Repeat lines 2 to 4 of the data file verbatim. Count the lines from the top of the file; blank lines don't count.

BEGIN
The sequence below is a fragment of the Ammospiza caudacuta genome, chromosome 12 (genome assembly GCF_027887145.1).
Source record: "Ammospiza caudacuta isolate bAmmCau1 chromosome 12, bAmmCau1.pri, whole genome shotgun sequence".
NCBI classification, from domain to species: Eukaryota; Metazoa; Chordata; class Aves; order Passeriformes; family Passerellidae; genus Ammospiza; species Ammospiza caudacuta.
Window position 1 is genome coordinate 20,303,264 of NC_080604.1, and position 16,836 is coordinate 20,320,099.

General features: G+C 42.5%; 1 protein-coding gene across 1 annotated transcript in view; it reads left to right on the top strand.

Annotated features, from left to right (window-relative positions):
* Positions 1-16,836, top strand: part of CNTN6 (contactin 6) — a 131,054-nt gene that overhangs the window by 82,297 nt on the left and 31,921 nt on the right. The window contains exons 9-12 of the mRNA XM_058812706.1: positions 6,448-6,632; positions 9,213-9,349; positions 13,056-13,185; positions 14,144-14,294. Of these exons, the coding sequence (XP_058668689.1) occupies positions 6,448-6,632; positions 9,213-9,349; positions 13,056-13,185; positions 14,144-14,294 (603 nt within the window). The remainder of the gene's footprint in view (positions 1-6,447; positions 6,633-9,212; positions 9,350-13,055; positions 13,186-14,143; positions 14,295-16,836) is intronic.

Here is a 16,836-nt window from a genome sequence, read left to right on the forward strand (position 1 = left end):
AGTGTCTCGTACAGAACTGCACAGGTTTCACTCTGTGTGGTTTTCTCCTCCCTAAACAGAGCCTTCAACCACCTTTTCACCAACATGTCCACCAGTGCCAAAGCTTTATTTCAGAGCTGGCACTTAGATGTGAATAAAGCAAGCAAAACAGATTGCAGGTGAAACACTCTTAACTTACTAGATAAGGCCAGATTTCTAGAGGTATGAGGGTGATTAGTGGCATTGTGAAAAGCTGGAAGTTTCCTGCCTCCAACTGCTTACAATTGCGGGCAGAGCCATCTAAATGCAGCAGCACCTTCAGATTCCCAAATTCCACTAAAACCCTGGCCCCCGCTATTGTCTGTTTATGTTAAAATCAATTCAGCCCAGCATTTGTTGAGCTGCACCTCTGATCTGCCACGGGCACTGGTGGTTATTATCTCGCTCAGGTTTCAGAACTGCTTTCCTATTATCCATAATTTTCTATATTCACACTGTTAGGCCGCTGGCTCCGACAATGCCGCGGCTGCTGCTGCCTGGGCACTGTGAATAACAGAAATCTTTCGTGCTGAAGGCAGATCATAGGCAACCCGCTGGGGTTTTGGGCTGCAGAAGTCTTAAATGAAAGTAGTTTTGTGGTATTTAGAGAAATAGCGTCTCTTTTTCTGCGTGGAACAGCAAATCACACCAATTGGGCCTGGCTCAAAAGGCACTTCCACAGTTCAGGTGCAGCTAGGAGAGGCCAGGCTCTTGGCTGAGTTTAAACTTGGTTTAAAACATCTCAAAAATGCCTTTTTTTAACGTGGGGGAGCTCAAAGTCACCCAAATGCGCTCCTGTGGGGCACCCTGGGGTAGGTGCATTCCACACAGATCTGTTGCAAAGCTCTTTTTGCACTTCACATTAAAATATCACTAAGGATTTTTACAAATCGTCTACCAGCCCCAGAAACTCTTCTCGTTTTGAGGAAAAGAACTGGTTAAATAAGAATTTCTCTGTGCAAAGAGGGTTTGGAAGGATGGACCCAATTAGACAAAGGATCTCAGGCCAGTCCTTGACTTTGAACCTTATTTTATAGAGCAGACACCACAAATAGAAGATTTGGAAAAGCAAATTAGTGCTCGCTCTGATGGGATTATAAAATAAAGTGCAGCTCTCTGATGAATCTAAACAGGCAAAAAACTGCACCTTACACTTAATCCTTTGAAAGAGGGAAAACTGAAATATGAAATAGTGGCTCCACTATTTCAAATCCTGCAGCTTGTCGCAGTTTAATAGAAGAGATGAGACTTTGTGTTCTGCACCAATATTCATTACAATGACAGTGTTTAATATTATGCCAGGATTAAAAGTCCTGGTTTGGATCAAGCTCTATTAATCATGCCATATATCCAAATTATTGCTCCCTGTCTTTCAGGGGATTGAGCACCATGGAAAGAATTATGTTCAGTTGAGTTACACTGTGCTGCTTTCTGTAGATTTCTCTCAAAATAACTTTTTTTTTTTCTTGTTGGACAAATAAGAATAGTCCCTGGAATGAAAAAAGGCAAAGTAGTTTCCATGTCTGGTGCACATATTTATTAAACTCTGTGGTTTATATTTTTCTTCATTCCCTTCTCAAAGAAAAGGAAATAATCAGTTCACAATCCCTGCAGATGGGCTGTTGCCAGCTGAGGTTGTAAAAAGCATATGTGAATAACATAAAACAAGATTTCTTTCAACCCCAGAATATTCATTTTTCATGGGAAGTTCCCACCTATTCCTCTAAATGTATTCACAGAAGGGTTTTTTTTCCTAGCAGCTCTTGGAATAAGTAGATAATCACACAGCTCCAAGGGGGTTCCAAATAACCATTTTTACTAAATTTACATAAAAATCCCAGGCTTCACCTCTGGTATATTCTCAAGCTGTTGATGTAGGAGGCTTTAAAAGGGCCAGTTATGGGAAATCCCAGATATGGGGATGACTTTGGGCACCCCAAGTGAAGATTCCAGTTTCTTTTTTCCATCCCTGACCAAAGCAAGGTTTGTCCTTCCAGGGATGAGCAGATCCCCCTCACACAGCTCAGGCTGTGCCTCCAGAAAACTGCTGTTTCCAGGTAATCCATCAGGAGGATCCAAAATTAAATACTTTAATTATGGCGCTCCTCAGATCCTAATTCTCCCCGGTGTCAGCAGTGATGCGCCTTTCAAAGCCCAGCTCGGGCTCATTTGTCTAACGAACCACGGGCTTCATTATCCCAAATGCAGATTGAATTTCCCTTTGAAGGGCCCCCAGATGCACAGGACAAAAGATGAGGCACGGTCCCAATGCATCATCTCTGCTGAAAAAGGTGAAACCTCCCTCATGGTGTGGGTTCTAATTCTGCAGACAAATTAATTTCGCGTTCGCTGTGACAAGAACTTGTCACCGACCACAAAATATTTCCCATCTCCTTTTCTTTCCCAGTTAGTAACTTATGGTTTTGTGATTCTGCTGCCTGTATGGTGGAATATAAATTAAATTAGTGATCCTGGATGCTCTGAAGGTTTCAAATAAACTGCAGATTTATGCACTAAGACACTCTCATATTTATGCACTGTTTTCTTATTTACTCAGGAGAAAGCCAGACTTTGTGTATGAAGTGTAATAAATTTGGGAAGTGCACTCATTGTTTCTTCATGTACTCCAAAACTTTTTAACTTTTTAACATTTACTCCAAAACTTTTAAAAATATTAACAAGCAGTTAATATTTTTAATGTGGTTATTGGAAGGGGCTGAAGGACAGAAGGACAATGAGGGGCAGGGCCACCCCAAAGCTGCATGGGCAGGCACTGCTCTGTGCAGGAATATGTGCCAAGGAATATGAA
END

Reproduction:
Source record: "Ammospiza caudacuta isolate bAmmCau1 chromosome 12, bAmmCau1.pri, whole genome shotgun sequence".
NCBI classification, from domain to species: Eukaryota; Metazoa; Chordata; class Aves; order Passeriformes; family Passerellidae; genus Ammospiza; species Ammospiza caudacuta.
Window position 1 is genome coordinate 20,303,264 of NC_080604.1, and position 16,836 is coordinate 20,320,099.